As moms, we all start our summers stocking up on sunscreen and grabbing slippery children for one more quick reapply before they cannonball into the pool. We select sun hats that maybe (hopefully!) the kids will keep on. We spend those glorious, warm, and sun-soaked months carting umbrellas and tents to the beach and wrestling kids into rash guards. But even with all of that, you’ll likely be shocked by the new viral “In the Sun” doc from Neutrogena that shines a big ol’ light on the sun-safety mistake that so many of us are making: Focusing all of our protection attention on the summer months alone. Here’s why that’s a dangerous habit.
Temperature doesn’t factor into the burn
While we naturally associate summer’s heat with sunburn, damaging UV rays can’t actually be felt. (Mind blowing, right?) The burn of the summer’s sun is actually due to infrared radiation which, weirdly enough, does not cause sunburn. In short, exposure to the sun during the winter puts you at the very same risk as exposure during the summer, notes the Cleveland Clinic.
Cloudy days aren’t safer
The truth is, up to 80% of harmful UVB and UVA rays burn right through the clouds, according to the Skin Cancer Foundation. And that’s not cloudy summer days, mind you, but any cloudy day. In fact, light or thin clouds may even enhance UV levels because of the way clouds scatter the light, notes the World Health Organization.
Windy days up the burn factor
Windburn? Are you sure? It turns out that chapped, red, wintery faces are likely sporting sunburns in disguise. The Skin Cancer Foundation reports that wind can actually reduce your skin’s natural sun protection, allowing more of the sun’s UV rays to penetrate and damage the skin.
The snow increases UV exposure
A sunny, snowy day is doubly dangerous for your skin. Why? The white stuff reflects up to 80% of the sun’s UV light, so that means that the sun’s cancer-causing and age-accelerating rays hit you twice. You know what also does this? Sand and water.
Car windows only offer so much protection
While all windows do a pretty fab job of shielding you from sunburn-causing UVB radiation and coated windshields block over 90% of UVA radiation, your car’s side windows offer about 25% less protection from UVA rays, according to a report in JAMA Ophthalmology. And all of that on-the-road exposure adds up: In America, skin cancers are more common on the left side of the face and body, reports a study in the Journal of the American Academy of Dermatology. The left side, of course, is exposed to UV rays through the driver’s side window.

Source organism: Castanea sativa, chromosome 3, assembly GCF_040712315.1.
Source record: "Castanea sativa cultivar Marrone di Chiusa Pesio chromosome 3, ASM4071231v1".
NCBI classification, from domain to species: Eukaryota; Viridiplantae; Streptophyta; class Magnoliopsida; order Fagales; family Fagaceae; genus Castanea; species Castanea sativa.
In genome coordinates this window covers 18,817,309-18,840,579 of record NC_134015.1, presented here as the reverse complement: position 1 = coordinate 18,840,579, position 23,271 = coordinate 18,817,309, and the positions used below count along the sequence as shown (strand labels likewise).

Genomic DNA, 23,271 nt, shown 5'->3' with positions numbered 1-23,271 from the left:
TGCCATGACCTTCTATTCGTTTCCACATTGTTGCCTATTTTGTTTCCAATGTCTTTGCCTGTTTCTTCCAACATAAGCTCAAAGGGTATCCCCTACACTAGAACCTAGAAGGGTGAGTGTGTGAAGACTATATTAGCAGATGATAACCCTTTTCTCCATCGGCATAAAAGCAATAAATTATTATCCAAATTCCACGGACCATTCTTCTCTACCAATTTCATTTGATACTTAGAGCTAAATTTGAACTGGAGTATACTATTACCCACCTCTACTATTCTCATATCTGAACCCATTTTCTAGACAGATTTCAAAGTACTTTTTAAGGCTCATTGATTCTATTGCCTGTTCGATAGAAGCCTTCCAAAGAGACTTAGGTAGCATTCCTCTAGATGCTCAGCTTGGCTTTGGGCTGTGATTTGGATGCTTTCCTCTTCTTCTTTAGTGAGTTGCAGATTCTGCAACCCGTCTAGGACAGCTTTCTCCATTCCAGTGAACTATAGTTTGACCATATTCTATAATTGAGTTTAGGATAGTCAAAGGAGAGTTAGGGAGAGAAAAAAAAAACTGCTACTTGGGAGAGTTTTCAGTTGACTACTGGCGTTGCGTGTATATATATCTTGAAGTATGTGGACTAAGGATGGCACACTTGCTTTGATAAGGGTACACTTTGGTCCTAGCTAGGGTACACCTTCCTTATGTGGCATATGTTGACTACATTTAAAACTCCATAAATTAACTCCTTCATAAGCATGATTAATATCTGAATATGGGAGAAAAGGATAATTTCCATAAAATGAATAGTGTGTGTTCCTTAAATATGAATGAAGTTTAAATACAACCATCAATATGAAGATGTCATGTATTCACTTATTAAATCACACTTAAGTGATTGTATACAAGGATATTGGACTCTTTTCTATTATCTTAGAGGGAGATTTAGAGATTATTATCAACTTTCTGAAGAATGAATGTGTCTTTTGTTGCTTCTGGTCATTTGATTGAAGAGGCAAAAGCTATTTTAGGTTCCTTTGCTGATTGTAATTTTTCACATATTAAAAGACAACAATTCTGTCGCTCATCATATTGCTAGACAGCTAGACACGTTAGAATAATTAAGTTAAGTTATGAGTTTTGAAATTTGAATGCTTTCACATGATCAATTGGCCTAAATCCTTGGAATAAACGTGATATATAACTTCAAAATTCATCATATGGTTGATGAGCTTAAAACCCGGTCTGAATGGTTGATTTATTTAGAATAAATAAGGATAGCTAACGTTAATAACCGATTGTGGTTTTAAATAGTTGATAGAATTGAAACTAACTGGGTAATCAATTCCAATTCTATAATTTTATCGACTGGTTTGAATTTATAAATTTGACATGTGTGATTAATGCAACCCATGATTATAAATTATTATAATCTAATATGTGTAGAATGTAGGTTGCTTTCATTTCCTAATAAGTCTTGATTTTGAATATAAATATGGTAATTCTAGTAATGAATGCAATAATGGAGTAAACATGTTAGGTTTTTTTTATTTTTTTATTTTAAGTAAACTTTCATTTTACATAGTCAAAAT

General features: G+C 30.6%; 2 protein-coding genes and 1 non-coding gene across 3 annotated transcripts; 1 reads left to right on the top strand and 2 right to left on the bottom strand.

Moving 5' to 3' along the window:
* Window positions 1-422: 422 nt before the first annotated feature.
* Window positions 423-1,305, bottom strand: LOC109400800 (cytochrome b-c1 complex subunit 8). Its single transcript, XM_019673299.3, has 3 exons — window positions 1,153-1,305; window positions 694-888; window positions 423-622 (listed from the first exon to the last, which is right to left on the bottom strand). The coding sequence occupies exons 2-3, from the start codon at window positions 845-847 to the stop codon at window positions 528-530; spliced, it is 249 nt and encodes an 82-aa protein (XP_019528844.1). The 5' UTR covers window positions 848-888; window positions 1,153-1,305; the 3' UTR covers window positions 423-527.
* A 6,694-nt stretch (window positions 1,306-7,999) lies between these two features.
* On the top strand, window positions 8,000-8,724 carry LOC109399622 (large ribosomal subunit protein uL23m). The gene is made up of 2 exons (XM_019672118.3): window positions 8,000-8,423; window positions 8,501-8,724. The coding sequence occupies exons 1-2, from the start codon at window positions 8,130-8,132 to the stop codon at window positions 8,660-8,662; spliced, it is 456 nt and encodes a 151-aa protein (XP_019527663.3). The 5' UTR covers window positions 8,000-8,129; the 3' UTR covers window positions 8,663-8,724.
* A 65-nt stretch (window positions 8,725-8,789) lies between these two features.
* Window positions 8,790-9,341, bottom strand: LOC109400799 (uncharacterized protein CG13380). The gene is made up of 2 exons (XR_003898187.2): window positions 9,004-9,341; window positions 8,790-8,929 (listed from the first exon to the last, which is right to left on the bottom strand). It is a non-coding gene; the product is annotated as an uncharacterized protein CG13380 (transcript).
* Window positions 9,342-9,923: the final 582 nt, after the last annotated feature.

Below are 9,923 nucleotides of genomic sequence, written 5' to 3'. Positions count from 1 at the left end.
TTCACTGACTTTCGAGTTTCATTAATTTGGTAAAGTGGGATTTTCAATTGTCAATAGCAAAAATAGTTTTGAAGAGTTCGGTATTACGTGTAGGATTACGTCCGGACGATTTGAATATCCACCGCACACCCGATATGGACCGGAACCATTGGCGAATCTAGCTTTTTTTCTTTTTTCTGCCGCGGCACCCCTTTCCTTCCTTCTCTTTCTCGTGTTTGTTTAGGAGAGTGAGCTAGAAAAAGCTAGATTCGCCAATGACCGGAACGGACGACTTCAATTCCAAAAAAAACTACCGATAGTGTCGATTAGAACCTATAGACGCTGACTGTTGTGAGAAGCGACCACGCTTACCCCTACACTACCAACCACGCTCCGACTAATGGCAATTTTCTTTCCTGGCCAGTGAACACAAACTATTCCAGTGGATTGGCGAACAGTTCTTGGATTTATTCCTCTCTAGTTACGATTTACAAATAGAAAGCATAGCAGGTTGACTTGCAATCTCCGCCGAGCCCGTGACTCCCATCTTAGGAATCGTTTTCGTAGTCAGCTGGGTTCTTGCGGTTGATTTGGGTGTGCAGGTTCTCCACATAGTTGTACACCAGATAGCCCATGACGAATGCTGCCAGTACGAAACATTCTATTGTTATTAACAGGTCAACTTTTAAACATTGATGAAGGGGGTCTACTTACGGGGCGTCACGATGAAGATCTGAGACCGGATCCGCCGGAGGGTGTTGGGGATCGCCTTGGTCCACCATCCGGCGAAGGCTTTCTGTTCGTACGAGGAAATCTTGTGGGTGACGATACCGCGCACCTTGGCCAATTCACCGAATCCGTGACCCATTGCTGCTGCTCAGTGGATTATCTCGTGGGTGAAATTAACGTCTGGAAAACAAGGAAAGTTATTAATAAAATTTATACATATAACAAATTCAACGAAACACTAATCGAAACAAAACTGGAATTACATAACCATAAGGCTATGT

Year-round sun adds up
It’s totally true that sunburn plays a clear and significant role in your chances of developing melanoma, the deadliest form of skin cancer. We know that even one blister-causing burn in childhood or adolescence more than doubles your melanoma chances. (The same stat holds true for folks who’ve clocked five plus burns in childhood and beyond.) But here’s the thing: Research shows that cumulative exposure to UV rays increases risk of developing skin cancer, too. And, let’s get vain for a minute: The main reason we’ve got wrinkles, fine lines, and sun spots is because of repeated, daily exposure to UV rays. That’s called photoaging, and it’s responsible for 90% of the visible changes to our skin.
So can we all finally agree that the sun is dangerous year-round, no matter the weather nor the season? Good. Now we need to start treating it that way, because right now we’re not. The Neutrogena doc notes that 1 in 5 Americans will eventually get skin cancer during their lives, and according to the American Cancer Society, the number of new invasive melanoma cases diagnosed annually increased by 44% over the past 10 years. Increased! That’s despite our fashion-y rashguards! But when you look at the year-round sunscreen numbers, those stats start making sense. According to a 2019 report, only 10% of adults use sunscreen daily, and 47% never wear sunscreen. More than half of the sunscreen-shunners don’t think they get enough sun exposure to require protection (um, see above people!) and 18% say they don’t like how sunscreen feels on the skin.
Okay, it’s true that some sunscreens are sticky and gross and leave you looking like someone smeared you in craft glue. But, come on, there’s so much innovation out there. For instance, Neutrogena Ultra Sheer Face Mist Sunscreen Broad Spectrum SPF 55 is sheer (no white smears that linger!), non-comedogenic, totally non-greasy, and it doesn’t smell like vacation, making it a no-brainer for daily wear. (Its sister spray, Neutrogena Ultra Sheer Body Mist Sunscreen Spray with Broad Spectrum SPF 70, delivers the same sheer, natural glow and grease-free protection, but for the whole body.)
So, yes, stock up on sunscreen during the summer, but when it’s time to put away the swimsuits and beach pails, keep your sunscreen out. Toss one in your makeup bag, keep another in your purse, have one more waiting for the family in the entryway or the mudroom for a quick once over before the daily skedaddle. Your skin will thank you.
This article was created by SheKnows for Neutrogena.
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